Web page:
Inform Design's goal is to add value in projects by suggesting facade options that serve design and ensure enhanced envelope and building performance. Our approach considers the overall performance of the facades including impact on building physics and indoor climate.

Our contribution in projects is twofold:
(a) qualify and quantify the alternatives suggested by designers, assess their performance and communicate the benefits of each option
(b) get actively involved in the creative process by suggesting options that can improve the facade performance, compliment the architectural vision and keep quality and costs to satisfactory level

Highly-glazed facades: our role is to touch base with everyday problems
(a) properly assess the performance of glazing and shading systems
(b) properly account for manual or automated controls in the simulation process
(c) suggest solutions that maximize views and daylight while minimizing overheating risk

Advanced facades: our contribution is to assess performance of complex facades and advise on solutions that maximize their benefits. Key point in this process is our deep understanding of the systems and their potentials and the use of elaborated methods that can capture the physics. An example of such systems is Double Skin Facades (DSFs).

The project added value includes selecting proper glass and shading combinations to satisfy four aspects:
(a) Real-life performance: high quality of daylight, connection to the outdoors & privacy
(b) low frequency of shading use
(c) adequate solar performance
(d) sound indoor climate

Single Skin Facades

Double Skin Facades


Design and performance assessments

Highly glazed facades can provide a well day-lit environment. However, more daylight does not necessarily mean better daylight. Even though the view to the outside may improve when large glazing areas are provided, visual comfort might be more difficult to obtain, especially in office environments.

Although sound visual environment cannot be easily defined (it depends on personal preferences and the ability to adapt), discomfort or disability factors that affect visual experience can be assessed. Such factors are glare, uneven light distribution, rapid variation of the lighting conditions within the occupied space and the direction of the light (e.g. low sun angles).

Orientation, location and integration of proper shading systems should be considered when designing highly glazed buildings.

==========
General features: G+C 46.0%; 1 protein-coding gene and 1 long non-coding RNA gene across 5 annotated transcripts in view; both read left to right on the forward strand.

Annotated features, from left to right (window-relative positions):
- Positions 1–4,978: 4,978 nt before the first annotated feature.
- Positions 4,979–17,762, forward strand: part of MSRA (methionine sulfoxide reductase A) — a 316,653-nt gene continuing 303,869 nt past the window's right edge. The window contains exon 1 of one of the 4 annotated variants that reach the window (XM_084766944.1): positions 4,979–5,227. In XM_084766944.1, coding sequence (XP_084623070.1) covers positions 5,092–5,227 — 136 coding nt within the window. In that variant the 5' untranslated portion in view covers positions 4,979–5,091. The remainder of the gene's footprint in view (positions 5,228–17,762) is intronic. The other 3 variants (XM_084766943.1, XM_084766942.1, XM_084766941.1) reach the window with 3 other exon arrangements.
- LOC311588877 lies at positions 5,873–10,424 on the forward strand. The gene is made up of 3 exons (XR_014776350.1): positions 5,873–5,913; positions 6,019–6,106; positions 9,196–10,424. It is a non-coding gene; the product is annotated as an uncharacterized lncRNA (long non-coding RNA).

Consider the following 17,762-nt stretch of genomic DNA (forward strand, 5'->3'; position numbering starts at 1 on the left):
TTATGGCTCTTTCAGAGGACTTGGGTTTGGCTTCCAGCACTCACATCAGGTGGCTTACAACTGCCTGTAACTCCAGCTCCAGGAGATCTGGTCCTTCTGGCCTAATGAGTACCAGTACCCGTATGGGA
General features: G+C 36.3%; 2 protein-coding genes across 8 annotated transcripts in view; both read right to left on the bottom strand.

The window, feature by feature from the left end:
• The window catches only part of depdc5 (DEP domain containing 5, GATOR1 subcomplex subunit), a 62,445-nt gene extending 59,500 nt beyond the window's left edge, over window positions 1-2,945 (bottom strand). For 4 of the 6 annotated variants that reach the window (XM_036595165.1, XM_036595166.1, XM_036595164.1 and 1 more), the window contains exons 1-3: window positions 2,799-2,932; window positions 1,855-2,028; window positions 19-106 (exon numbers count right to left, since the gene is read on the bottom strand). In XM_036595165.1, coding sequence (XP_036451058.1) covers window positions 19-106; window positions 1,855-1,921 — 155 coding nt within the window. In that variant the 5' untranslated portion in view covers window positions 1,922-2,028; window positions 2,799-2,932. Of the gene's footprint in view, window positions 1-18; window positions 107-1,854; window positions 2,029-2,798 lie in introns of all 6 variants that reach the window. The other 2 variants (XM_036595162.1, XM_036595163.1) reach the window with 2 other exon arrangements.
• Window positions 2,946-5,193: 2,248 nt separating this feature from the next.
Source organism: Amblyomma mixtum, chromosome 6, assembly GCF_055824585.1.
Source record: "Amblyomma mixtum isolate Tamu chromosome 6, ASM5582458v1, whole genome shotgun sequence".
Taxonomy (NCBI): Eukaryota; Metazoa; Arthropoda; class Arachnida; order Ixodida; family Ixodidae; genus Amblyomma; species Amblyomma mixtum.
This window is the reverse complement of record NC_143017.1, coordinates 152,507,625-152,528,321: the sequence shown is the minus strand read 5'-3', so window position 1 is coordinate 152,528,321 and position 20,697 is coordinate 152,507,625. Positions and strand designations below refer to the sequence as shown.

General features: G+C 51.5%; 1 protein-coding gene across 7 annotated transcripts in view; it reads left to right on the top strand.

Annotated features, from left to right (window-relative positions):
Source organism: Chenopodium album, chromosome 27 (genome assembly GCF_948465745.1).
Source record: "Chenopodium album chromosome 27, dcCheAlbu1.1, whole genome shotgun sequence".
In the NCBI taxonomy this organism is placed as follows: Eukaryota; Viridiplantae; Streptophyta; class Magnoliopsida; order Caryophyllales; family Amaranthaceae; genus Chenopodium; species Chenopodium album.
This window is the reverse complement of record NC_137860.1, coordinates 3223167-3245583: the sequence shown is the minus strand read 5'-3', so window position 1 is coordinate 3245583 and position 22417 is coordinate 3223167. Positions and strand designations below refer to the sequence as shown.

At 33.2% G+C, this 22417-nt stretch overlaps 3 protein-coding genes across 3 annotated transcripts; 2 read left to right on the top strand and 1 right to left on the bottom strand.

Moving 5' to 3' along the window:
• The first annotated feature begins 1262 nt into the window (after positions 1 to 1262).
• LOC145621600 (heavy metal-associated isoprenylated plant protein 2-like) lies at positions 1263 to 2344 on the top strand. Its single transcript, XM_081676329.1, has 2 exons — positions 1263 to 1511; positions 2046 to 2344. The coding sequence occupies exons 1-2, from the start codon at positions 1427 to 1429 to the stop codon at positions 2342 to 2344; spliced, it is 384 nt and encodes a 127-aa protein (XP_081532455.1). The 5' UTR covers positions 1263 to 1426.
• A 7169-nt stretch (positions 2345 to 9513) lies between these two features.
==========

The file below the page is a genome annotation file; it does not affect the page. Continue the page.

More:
Careful design that incorporates advanced daylight techniques at an early stage, considering visual performance specifications of the given building, can achieve improved views and visually sound indoor environment.

Real life daylight

When the blind is down

Daylight Factor

Thermal Comfort

Assessments of whole body experience and local discomfort

Assessing the perception of the thermal environment is essential in order to increase the added value and certify the design quality. While informing the envelope design, key points include setting the right performance requirements, using proper assessment methods and tools and accounting for the necessary factors that impact on the perception of comfort.

Accounting for parameters such as temperature stratification, direct solar radiation that falls onto the occupants, as well as, local discomfort indices can be essential when aiming to provide a sound thermal environment. The need to account for those parameters is increased in tall spaces (such as atria), spaces with increased glazed areas (where cold drafts and other local discomfort is likely to occur) and in spaces where the uniformity of thermal environment is essential for the function of the building and the well-being of the occupants (e.g. schools, hospitals etc.).

The selection of appropriate thermal comfort models is necessary when setting performance requirements and striving towards meeting agreed upon goals. Comfort models such as Predicted Mean Vote (PMV) and Predicted Percentage of Dissatisfied (PPD) are most often used for conditioned spaces; adaptive comfort models are more appropriate for transitory spaces and the Universal Thermal Climate Index (UTCI) better describes semi-external spaces. Including the direct solar component is also an important factor especially when the effect of highly glazed facades on thermal comfort is questioned.

The proper use of Dynamic Thermal Modelling (DTM) tools and Computational Fluid Dynamics (CFD) tools can inform design and ensure a well perceived, uniform thermal environment, while minimizing energy demand.

View angles & MRTs

Operative Temperatures

Corrected Operative Temperatures